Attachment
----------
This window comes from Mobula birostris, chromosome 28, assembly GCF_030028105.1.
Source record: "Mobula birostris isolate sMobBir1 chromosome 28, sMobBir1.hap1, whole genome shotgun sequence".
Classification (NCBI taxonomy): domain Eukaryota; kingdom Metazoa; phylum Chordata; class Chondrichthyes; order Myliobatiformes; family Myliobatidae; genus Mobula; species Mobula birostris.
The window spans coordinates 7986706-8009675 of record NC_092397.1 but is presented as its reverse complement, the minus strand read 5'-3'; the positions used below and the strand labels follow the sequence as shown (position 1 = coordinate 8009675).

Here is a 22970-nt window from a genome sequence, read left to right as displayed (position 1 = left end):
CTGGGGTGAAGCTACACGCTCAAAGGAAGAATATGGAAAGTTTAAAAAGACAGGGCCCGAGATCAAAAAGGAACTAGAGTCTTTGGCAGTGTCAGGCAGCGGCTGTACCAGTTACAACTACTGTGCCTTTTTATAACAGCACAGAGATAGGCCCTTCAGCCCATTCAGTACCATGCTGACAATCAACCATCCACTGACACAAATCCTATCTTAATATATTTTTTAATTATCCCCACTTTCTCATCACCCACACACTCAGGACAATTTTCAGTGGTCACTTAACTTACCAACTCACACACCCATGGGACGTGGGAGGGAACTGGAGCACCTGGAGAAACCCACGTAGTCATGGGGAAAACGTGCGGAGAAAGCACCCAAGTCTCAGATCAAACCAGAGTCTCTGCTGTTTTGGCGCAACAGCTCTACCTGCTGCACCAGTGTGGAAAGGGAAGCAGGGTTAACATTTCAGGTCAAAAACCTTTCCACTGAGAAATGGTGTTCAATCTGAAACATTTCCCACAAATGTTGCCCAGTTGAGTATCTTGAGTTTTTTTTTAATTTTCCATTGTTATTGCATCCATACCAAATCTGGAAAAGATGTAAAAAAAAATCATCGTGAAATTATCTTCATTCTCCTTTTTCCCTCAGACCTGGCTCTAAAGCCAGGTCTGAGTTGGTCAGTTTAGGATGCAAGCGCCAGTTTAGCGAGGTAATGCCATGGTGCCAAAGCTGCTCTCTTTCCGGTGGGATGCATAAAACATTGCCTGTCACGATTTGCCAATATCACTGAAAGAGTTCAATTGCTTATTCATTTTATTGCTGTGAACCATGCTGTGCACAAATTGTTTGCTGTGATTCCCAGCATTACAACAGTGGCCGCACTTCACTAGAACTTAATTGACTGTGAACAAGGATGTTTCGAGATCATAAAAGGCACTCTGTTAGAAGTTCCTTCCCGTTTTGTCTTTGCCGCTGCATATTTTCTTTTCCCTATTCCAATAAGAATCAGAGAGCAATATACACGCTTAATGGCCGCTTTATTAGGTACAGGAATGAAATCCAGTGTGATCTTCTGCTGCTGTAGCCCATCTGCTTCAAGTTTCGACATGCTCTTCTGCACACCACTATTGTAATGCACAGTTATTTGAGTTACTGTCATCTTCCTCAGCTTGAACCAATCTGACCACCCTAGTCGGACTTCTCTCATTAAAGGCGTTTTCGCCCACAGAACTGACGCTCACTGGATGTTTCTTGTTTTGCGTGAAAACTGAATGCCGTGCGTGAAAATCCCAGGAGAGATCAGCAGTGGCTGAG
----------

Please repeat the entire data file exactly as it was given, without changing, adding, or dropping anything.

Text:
This window comes from Mobula birostris, chromosome 28, assembly GCF_030028105.1.
Source record: "Mobula birostris isolate sMobBir1 chromosome 28, sMobBir1.hap1, whole genome shotgun sequence".
Classification (NCBI taxonomy): domain Eukaryota; kingdom Metazoa; phylum Chordata; class Chondrichthyes; order Myliobatiformes; family Myliobatidae; genus Mobula; species Mobula birostris.
The window spans coordinates 7986706-8009675 of record NC_092397.1 but is presented as its reverse complement, the minus strand read 5'-3'; the positions used below and the strand labels follow the sequence as shown (position 1 = coordinate 8009675).

Here is a 22970-nt window from a genome sequence, read left to right as displayed (position 1 = left end):
CTGGGGTGAAGCTACACGCTCAAAGGAAGAATATGGAAAGTTTAAAAAGACAGGGCCCGAGATCAAAAAGGAACTAGAGTCTTTGGCAGTGTCAGGCAGCGGCTGTACCAGTTACAACTACTGTGCCTTTTTATAACAGCACAGAGATAGGCCCTTCAGCCCATTCAGTACCATGCTGACAATCAACCATCCACTGACACAAATCCTATCTTAATATATTTTTTAATTATCCCCACTTTCTCATCACCCACACACTCAGGACAATTTTCAGTGGTCACTTAACTTACCAACTCACACACCCATGGGACGTGGGAGGGAACTGGAGCACCTGGAGAAACCCACGTAGTCATGGGGAAAACGTGCGGAGAAAGCACCCAAGTCTCAGATCAAACCAGAGTCTCTGCTGTTTTGGCGCAACAGCTCTACCTGCTGCACCAGTGTGGAAAGGGAAGCAGGGTTAACATTTCAGGTCAAAAACCTTTCCACTGAGAAATGGTGTTCAATCTGAAACATTTCCCACAAATGTTGCCCAGTTGAGTATCTTGAGTTTTTTTTTAATTTTCCATTGTTATTGCATCCATACCAAATCTGGAAAAGATGTAAAAAAAAATCATCGTGAAATTATCTTCATTCTCCTTTTTCCCTCAGACCTGGCTCTAAAGCCAGGTCTGAGTTGGTCAGTTTAGGATGCAAGCGCCAGTTTAGCGAGGTAATGCCATGGTGCCAAAGCTGCTCTCTTTCCGGTGGGATGCATAAAACATTGCCTGTCACGATTTGCCAATATCACTGAAAGAGTTCAATTGCTTATTCATTTTATTGCTGTGAACCATGCTGTGCACAAATTGTTTGCTGTGATTCCCAGCATTACAACAGTGGCCGCACTTCACTAGAACTTAATTGACTGTGAACAAGGATGTTTCGAGATCATAAAAGGCACTCTGTTAGAAGTTCCTTCCCGTTTTGTCTTTGCCGCTGCATATTTTCTTTTCCCTATTCCAATAAGAATCAGAGAGCAATATACACGCTTAATGGCCGCTTTATTAGGTACAGGAATGAAATCCAGTGTGATCTTCTGCTGCTGTAGCCCATCTGCTTCAAGTTTCGACATGCTCTTCTGCACACCACTATTGTAATGCACAGTTATTTGAGTTACTGTCATCTTCCTCAGCTTGAACCAATCTGACCACCCTAGTCGGACTTCTCTCATTAAAGGCGTTTTCGCCCACAGAACTGACGCTCACTGGATGTTTCTTGTTTTGCGTGAAAACTGAATGCCGTGCGTGAAAATCCCAGGAGAGATCAGCAGTGGCTGAG